Then came Money in the Bank 2010. There was already a lot of intrigue surrounding Kane going into this match. It was revealed that he had found his kayfabe brother, The Undertaker, in a “vegetative state” just a month earlier (in reality, Undertaker had to take a few months off to deal with an injury). Kane was on the hunt for whoever was responsible. Luckily for him though, he had the spare time on a Sunday to take a break from this hunt and win a briefcase. It seemed like there could be some interesting things on the horizon for Kane. It all came to a head sooner than anyone expected. Less than an hour after he had won the briefcase, Kane appeared following Mysterio’s successful title defence over Jack Swagger and dispatched of him in short order to become champion.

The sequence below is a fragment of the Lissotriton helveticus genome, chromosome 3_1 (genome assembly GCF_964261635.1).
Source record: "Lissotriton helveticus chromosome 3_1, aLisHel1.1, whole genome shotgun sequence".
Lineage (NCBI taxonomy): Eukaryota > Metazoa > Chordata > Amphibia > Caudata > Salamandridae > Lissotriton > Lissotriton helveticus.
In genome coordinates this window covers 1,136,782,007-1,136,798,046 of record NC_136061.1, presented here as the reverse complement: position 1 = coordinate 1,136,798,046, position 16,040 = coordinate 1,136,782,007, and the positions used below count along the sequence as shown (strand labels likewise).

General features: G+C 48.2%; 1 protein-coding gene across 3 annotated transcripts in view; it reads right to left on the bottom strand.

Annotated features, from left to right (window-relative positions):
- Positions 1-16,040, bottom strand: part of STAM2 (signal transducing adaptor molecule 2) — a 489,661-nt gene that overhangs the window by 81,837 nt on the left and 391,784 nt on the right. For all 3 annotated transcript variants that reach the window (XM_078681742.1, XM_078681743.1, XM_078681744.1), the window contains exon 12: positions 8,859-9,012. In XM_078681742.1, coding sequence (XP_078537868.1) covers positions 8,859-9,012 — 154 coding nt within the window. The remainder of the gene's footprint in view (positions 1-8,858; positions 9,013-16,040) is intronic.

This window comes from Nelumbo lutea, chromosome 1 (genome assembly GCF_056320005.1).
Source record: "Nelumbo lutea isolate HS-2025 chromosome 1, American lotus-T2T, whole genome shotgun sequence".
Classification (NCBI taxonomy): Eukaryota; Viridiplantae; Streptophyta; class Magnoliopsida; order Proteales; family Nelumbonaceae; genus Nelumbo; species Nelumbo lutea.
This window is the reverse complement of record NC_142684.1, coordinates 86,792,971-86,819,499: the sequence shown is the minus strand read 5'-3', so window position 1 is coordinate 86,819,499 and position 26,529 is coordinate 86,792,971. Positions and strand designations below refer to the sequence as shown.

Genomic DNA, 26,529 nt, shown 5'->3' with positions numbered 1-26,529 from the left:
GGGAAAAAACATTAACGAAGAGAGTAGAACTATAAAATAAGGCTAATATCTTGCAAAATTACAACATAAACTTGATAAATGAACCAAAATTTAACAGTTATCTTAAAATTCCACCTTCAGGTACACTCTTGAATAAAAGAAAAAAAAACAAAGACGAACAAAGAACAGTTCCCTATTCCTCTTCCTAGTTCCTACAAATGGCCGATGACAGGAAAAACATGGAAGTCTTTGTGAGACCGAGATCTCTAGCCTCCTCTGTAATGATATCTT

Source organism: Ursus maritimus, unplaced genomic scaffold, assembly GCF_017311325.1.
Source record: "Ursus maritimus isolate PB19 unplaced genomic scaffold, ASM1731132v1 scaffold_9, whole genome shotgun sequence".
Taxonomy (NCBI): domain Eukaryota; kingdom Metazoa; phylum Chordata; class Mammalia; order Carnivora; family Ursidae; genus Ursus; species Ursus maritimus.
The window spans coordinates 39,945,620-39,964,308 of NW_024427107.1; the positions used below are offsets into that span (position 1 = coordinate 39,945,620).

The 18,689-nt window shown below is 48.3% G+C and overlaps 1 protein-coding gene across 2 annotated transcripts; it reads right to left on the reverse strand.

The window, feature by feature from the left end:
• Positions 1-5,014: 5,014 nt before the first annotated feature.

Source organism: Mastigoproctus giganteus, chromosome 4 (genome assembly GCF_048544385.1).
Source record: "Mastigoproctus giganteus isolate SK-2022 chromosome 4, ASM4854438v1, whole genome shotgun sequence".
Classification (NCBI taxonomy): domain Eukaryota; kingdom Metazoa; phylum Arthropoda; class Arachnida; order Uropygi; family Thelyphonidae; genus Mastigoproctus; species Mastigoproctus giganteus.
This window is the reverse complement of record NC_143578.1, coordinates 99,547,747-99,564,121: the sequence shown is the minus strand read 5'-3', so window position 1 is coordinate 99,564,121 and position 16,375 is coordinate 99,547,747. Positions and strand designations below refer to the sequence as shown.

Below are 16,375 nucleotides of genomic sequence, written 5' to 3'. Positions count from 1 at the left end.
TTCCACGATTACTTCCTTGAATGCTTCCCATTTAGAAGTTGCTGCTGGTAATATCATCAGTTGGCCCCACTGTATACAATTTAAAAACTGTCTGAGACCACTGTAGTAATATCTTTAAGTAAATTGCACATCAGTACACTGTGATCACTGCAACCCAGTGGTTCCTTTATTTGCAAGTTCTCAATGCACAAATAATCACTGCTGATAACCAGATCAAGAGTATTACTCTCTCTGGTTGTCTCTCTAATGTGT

Kane’s run went surprisingly well pretty much the entire run. Things kicked off with Kane retaining cleanly over Rey Mysterio at Summerslam until, surprise! Turns out it was actually Kane that attacked The Undertaker and now he’s seeking revenge. This took the form of a No Holds Barred match at Night of Champions, which to everyone’s surprise, Kane won clean as a whistle, reversing a Tombstone Piledriver from The Undertaker into one of his own and getting the pin.